A comprehensive guide on understanding and managing deployment of breaking changes
A breaking change is any alteration to an API that may cause client applications to malfunction. Examples of breaking changes include:
- Renaming or removing a public method.
- Renaming or removing a static parameter from a public method.
- Renaming or removing an endpoint.
- Modifying return types of public methods.
- Introducing mandatory parameters to existing public methods.
- Changing an optional parameter to be mandatory.
- Removing enum values.
- Implementing validation rules for existing parameters.
- Updating authentication or authorization requirements.
Typically, any code modification that necessitates adjustments in other parts of the application can be considered a potential breaking change. Breaking changes can be classified as “private” or “public”, based on whether they can be resolved internally or require customer interaction, respectively.
Public breaking changes affect APIs used by third-party applications where the owner has no access (for example, user scripts, notebooks, and third-party integrations with our API or client packages). These breaking changes typically demand advance customer communication, including specific dates and reasonable lead times.
On the other hand, private breaking changes are managed by the owner of both applications and can be resolved without public communication and reduced lead times. Although ownership of both sides and minimal external communication may reduce their impact, improperly handled private breaking changes can still create instability that affects end users and third-party integrations.
For the purpose of this document, “public breaking change” and “private breaking change” are only related code ownership and who should be involved on all changes required. If we can change all code that uses the API change, it is considered “private”, otherwise, it is considered “public”.
We handle any above mentioned breaking change type in a very similar way. All definitions and strategies should be applied and monitor using the same tools and standards. The only distinction is related to managing customer expectations and communication when the breaking change affects public API elements.
Some code changes that involve a single application may require changes to private methods that are not exposed through the API. These changes can be addressed atomically on a single deployment as the whole application is deployed at once. While these changes are considered breaking changes from an individual class or module perspective, they are not addressed in this document.
For the purpose of this document, API refers to any application that defines an interface and is used by other applications. This relationship creates dependencies from the software the implements the interface (API) and the software the interacts with the interface (client). The API can be defined and consumed using HTTP or packages that are installed as part of another application.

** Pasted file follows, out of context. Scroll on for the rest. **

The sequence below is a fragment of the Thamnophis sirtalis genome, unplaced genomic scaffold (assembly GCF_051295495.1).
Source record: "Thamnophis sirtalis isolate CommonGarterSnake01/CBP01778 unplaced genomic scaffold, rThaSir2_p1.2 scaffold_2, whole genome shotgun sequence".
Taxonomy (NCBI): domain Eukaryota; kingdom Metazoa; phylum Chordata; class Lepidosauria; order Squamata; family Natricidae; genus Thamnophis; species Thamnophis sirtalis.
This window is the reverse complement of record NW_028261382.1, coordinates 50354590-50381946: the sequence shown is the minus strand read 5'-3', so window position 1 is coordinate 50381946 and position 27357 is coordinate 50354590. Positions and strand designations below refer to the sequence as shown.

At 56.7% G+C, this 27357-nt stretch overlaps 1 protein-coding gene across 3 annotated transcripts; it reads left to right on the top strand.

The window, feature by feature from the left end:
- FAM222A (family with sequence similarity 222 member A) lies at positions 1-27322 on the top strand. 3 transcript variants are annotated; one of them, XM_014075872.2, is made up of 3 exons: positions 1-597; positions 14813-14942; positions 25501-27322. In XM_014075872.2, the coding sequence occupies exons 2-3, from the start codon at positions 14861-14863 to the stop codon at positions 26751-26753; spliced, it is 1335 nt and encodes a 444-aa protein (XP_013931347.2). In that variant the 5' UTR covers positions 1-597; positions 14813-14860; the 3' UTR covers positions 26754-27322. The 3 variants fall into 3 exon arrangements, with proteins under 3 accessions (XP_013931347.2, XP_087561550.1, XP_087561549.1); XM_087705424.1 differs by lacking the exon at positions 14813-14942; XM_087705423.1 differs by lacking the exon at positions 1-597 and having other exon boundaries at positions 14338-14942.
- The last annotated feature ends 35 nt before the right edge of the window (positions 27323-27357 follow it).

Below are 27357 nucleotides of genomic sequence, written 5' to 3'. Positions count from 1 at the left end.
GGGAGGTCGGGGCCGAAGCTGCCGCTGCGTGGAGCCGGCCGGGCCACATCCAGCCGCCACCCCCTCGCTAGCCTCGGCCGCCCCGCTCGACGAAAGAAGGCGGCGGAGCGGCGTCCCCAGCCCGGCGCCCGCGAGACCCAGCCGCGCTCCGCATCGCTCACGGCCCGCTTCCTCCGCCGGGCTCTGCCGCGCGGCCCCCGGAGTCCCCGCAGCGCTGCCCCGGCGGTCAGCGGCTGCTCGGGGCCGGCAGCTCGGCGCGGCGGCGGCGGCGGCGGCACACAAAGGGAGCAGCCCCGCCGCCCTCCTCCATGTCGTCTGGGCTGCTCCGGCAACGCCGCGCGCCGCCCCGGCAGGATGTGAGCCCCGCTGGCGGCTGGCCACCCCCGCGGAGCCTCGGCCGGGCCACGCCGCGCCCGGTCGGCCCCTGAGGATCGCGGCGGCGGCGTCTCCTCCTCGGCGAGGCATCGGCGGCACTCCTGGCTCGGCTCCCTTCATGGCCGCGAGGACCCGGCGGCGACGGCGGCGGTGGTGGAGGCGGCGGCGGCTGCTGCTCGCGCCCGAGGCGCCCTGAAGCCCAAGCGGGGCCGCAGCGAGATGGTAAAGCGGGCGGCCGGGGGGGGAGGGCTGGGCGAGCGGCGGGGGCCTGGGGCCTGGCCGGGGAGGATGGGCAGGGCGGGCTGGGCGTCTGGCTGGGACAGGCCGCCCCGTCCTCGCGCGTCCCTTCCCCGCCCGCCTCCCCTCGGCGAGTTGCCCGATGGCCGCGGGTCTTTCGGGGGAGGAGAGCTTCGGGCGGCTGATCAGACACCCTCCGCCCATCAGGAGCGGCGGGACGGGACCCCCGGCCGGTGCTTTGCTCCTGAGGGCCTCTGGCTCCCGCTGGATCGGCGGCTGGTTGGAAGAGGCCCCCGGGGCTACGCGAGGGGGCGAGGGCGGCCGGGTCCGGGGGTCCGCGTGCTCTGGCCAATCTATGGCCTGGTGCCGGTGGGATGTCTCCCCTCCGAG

Client application definition
A client application is any code that interacts with the API. It could be a dependency installed in another application, a web API consumed by third-party users, or even internal service-to-service communication layers.
How to avoid downtime when deploying breaking changes
To minimize their impact, we employ a deprecation strategy when deploying breaking changes. This document does not aim to define deprecation rules and related communications. These details can be found in our deprecation guidelines.
While the deprecation strategy cannot prevent breaking changes, it serves as a guideline for safely deploying them in stages that maintain system stability.
Deprecation strategy for avoiding downtime
According to the deprecation strategy, we should not deploy breaking changes until the feature usage is considered deprecated and unsupported. Although this may slow down feature development, it ensures the stability of our system.
- Append a deprecation warning to endpoint usage, including the removal date.
- Update all documentation and potential internal usage.
- Monitor for unknown usage.
- Remove the endpoint on or after the deprecation date.
- Create a new endpoint with the desired name.
- Add a deprecation warning to the current endpoint, including the removal date.
- Update all documentation and potential internal usage.
- Remove the old endpoint on or after the deprecation date.
Managing unavoidable downtime when deploying breaking changes
In rare cases, breaking changes may cause unavoidable downtime. In such situations, extensive coordination and communication across Engineering and Product teams are necessary. Public breaking changes that cannot be avoided require thorough communication and approval from the Product team and scheduled maintenance should be added to the status page. The coordination must be done even if the possible downtime is expected to be fast and not noticeable by any customer.
This case can be identified when a change requires multiple deployment steps to happen “at the same time”. For example, changes are required on both
service2 and any of the services that are deployed first will leave our platform in a broken state until the second service is deployed.
This is not exclusive to services. For example, if a client upgrade is considered mandatory once a service is deployed. The other way around is also a case if the usage of a recently released package will be broken until the service change is deployed.
Another kind of breaking change deployment with potentially unavoidable downtime can happen when deploying third-party services that may execute data migrations and we have no control over keeping both versions running for some time to apply the deprecation strategy. This cases require detailed data recovery strategies to be documented and tested.